Last week, Washington was all atwitter about the report of the Iraq Study Group, co-chaired by James Baker and Lee Hamilton. Its 79 recommendations included some constructive suggestions for new military tactics and for reorganizing the Iraqi government. But it concentrates more on what it calls the "external approach," a "reinvigorated diplomatic effort," a (with capitals in the original) "New Diplomatic Offensive."
This New Diplomatic Offensive would not only be directed at securing Iraq’s border and reducing violence within them, but would also, astonishingly, be directed at producing a peace settlement between the Israelis and the Palestinians. All this because, the report says, "all key issues in the Middle East — the Arab-Israeli conflict, Iraq, Iran, the need for political and economic reforms, and extremism and terrorism — are inextricably linked.
Well, everything is linked to everything, I suppose, and you could even argue that everything is "inextricably" linked to everything. But it’s hard to see why, to take one of several possible examples, Iraqi Sunnis would stop shooting Shiites and American troops if the United States successfully pressured Israel to give the Golan Heights to Syria. Nor is it clear that a removal of U.S. objections to Iran’s nuclear program would persuade the Shiite militias to stop shooting.
Regime change has been achieved in Iraq by military action. The ISG would seek to reduce violence in Iraq by regime change in Iran and Syria — regime change to be achieved by negotiation. But it gives no persuasive reason to believe this is possible.
In its narration of the facts, the report acknowledges that Iran has been promoting violence in Iraq and that Syria is at best negligent in preventing it. Later, it asserts that reducing violence in Iraq is in Iran’s and Syria’s interest. It would be nice if the leaders of Iran and Syria thought so, and I suppose it’s theoretically possible that if we explain things to them in patient negotiations, they might be persuaded. But not, I think, much more possible than persuading pigs to fly.
As instruments of persuasion, the ISG report presents very little in the way of sticks and some very dangerous carrots. The only stick I saw was the suggestion that, if the United States withdraws, Saudi Arabia might intervene militarily in aid of the Sunnis. That doesn’t seem likely to get the mullahs quivering. The report suggests that Libya’s Muammar Qaddafi was persuaded to give up his weapons of mass destruction by patient negotiation. But he did so shortly after Saddam Hussein was pried out of his spider hole. It looks like the stick, not carrot, did the trick.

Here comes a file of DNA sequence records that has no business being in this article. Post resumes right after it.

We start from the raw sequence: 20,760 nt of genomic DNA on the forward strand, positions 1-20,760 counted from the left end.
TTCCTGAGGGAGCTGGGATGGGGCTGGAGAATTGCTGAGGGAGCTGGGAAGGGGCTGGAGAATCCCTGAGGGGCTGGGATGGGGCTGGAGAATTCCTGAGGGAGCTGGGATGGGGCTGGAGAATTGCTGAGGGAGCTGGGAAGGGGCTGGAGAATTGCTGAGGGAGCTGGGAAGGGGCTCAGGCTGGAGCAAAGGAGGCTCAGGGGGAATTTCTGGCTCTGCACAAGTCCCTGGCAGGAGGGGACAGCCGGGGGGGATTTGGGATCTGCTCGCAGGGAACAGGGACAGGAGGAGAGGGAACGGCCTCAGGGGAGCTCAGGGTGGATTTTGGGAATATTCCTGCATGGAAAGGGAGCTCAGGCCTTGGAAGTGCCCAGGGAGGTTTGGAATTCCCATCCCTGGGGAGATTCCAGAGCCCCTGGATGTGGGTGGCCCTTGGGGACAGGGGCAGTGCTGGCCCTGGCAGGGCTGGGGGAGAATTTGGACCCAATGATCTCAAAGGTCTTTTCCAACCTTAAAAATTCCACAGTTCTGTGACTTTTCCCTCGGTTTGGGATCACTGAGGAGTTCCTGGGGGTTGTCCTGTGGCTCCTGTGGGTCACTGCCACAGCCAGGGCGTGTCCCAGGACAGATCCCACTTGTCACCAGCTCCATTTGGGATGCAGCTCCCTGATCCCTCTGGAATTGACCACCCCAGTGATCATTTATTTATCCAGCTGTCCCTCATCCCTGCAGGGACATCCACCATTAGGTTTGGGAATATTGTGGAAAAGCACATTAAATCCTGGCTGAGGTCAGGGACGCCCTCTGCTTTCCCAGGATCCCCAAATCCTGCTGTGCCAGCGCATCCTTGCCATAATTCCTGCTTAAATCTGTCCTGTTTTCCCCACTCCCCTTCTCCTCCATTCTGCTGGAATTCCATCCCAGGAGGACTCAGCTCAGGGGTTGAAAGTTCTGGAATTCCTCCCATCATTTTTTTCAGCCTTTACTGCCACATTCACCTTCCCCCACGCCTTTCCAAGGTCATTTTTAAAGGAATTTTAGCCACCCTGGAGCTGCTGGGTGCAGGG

In any case, the carrots Iran and Syria will surely seek would heavily outweigh any help they could provide in Iraq. Iran wants to develop nuclear weapons, and its president vows to seek a world without Israel and America. Syria wants to squash the investigation of its assassination last year of Rafik Hariri and to resume its control of Lebanon.
Baker and Hamilton have been labeled foreign policy "realists" in news stories and columns in the run-up to the release of the ISG report. But it doesn’t seem very realistic to expect that we can get regime change in Iran and Syria through negotiations. Nor does it seem very realistic to expect that negotiations between Israel and Palestinians can reach a mutually acceptable solution when the Hamas government rejects Israel’s right to exist.
The ISG report is critical of the Iraqi government, and its call for sharply reducing the U.S. troop levels there by 2008 suggests an attempt to put pressure on the Iraqi government to take more steps to reduce the violence than it has done so far.
One such step the report mentions is "equitable distribution of oil revenues." An excellent point. Since April 2003, I have been urging the creation of an Iraqi oil trust, modeled on the Alaska Permanent Fund, which would distribute a portion of oil royalties annually in equal amounts to every man, woman and child in Iraq.
The Iraqi constitution clearly allows, indeed invites, the creation of such a fund. It would be difficult to implement — the government would have to create a workable private banking sector. But it would give every Iraqi, of whatever ethnic group or sect, an ongoing interest in the success of the government — and an incentive to stop the attacks on oil and other infrastructure.
It’s a more realistic way to improve life in Iraq than counting on negotiations to change the regimes of Iran and Syria.